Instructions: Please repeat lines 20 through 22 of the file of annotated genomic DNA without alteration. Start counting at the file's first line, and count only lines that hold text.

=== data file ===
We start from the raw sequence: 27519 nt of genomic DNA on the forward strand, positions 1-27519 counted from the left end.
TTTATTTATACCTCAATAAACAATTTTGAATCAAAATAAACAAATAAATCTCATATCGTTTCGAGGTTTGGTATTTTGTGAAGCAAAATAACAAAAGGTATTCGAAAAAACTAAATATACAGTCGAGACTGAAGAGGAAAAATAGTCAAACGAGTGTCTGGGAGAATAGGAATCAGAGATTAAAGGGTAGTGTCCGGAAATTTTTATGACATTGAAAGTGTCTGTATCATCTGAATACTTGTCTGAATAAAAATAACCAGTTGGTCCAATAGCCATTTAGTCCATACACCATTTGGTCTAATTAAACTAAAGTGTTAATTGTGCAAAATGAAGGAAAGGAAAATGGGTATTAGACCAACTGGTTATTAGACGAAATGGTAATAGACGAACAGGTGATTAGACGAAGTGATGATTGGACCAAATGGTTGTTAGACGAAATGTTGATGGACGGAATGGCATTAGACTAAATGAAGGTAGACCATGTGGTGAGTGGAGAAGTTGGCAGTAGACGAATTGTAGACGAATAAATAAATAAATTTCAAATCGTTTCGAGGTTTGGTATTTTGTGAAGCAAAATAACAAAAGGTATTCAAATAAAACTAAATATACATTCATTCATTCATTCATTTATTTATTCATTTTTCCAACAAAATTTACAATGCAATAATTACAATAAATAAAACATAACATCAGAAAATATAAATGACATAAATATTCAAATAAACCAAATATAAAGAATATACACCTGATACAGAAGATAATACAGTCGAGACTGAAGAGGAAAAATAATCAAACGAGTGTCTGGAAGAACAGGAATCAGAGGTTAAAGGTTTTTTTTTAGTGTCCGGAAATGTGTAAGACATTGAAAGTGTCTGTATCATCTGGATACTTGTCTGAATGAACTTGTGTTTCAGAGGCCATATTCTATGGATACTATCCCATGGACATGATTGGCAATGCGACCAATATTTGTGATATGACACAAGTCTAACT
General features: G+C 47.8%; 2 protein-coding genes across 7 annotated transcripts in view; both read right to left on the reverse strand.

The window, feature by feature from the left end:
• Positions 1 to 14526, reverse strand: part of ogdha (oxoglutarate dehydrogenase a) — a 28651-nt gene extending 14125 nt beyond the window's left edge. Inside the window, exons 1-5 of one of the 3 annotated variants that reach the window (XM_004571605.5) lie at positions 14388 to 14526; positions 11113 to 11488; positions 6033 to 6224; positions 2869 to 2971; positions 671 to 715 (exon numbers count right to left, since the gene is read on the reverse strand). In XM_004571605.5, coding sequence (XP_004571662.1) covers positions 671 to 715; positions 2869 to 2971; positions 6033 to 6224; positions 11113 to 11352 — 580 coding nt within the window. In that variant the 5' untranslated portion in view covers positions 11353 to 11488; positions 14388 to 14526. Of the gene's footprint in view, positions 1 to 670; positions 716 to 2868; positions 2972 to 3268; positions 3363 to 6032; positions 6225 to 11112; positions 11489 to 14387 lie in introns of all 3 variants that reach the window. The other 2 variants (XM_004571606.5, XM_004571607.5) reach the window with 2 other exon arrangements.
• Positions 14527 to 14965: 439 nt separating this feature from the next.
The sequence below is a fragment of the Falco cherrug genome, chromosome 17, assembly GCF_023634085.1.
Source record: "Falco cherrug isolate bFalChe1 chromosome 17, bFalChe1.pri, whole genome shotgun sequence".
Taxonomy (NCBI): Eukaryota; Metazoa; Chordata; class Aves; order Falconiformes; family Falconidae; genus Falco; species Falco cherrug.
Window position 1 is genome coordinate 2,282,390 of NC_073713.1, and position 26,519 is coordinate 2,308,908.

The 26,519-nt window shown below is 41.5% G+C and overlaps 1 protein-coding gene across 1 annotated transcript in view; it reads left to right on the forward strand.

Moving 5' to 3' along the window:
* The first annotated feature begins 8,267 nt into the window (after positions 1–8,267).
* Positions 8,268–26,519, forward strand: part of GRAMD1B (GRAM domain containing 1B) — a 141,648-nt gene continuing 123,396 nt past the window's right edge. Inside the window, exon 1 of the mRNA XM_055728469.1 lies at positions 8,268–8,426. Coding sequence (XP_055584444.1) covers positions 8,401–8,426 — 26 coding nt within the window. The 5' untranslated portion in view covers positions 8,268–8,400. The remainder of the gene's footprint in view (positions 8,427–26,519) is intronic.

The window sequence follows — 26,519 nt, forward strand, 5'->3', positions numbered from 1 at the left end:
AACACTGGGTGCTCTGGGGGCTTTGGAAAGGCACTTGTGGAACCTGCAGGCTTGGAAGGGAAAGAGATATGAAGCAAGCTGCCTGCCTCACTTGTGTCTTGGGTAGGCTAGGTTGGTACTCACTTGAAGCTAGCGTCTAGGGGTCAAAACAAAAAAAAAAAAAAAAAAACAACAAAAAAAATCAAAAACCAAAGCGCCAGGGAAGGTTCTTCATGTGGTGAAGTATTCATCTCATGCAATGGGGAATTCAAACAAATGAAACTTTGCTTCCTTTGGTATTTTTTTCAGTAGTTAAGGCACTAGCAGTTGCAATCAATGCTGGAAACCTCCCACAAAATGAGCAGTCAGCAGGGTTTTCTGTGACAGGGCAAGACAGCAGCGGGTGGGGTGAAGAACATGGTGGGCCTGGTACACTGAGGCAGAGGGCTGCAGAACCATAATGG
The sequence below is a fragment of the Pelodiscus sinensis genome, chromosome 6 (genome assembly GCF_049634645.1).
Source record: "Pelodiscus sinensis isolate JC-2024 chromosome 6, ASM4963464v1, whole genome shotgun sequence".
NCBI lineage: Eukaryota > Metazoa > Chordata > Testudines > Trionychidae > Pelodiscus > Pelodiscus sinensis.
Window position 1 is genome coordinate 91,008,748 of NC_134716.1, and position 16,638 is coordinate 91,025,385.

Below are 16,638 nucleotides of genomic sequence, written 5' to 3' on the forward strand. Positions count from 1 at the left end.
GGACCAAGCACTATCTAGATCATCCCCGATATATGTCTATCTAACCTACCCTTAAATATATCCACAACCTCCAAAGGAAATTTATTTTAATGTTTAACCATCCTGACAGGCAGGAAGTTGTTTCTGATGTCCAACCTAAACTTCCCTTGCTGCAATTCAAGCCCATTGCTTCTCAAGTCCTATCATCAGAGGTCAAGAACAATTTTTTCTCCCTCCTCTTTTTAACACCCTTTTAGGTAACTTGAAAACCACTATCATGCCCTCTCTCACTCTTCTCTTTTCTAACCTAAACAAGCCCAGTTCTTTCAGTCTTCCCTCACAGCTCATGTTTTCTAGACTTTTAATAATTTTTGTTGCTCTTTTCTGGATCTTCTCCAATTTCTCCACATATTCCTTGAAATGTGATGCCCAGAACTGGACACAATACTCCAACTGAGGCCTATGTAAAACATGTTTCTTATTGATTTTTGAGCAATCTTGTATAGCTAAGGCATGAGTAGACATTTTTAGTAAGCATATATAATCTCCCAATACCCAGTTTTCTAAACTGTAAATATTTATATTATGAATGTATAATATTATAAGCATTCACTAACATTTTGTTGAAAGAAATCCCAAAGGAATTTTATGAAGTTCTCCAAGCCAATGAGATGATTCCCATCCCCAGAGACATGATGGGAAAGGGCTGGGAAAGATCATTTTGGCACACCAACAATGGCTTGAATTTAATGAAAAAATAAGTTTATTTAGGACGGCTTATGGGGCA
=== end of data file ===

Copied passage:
Window position 1 is genome coordinate 91,008,748 of NC_134716.1, and position 16,638 is coordinate 91,025,385.

Below are 16,638 nucleotides of genomic sequence, written 5' to 3' on the forward strand. Positions count from 1 at the left end.
GGACCAAGCACTATCTAGATCATCCCCGATATATGTCTATCTAACCTACCCTTAAATATATCCACAACCTCCAAAGGAAATTTATTTTAATGTTTAACCATCCTGACAGGCAGGAAGTTGTTTCTGATGTCCAACCTAAACTTCCCTTGCTGCAATTCAAGCCCATTGCTTCTCAAGTCCTATCATCAGAGGTCAAGAACAATTTTTTCTCCCTCCTCTTTTTAACACCCTTTTAGGTAACTTGAAAACCACTATCATGCCCTCTCTCACTCTTCTCTTTTCTAACCTAAACAAGCCCAGTTCTTTCAGTCTTCCCTCACAGCTCATGTTTTCTAGACTTTTAATAATTTTTGTTGCTCTTTTCTGGATCTTCTCCAATTTCTCCACATATTCCTTGAAATGTGATGCCCAGAACTGGACACAATACTCCAACTGAGGCCTATGTAAAACATGTTTCTTATTGATTTTTGAGCAATCTTGTATAGCTAAGGCATGAGTAGACATTTTTAGTAAGCATATATAATCTCCCAATACCCAGTTTTCTAAACTGTAAATATTTATATTATGAATGTATAATATTATAAGCATTCACTAACATTTTGTTGAAAGAAATCCCAAAGGAATTTTATGAAGTTCTCCAAGCCAATGAGATGATTCCCATCCCCAGAGACATGATGGGAAAGGGCTGGGAAAGATCATTTTGGCACACCAACAATGGCTTGAATTTAATGAAAAAATAAGTTTATTTAGGACGGCTTATGGGGCA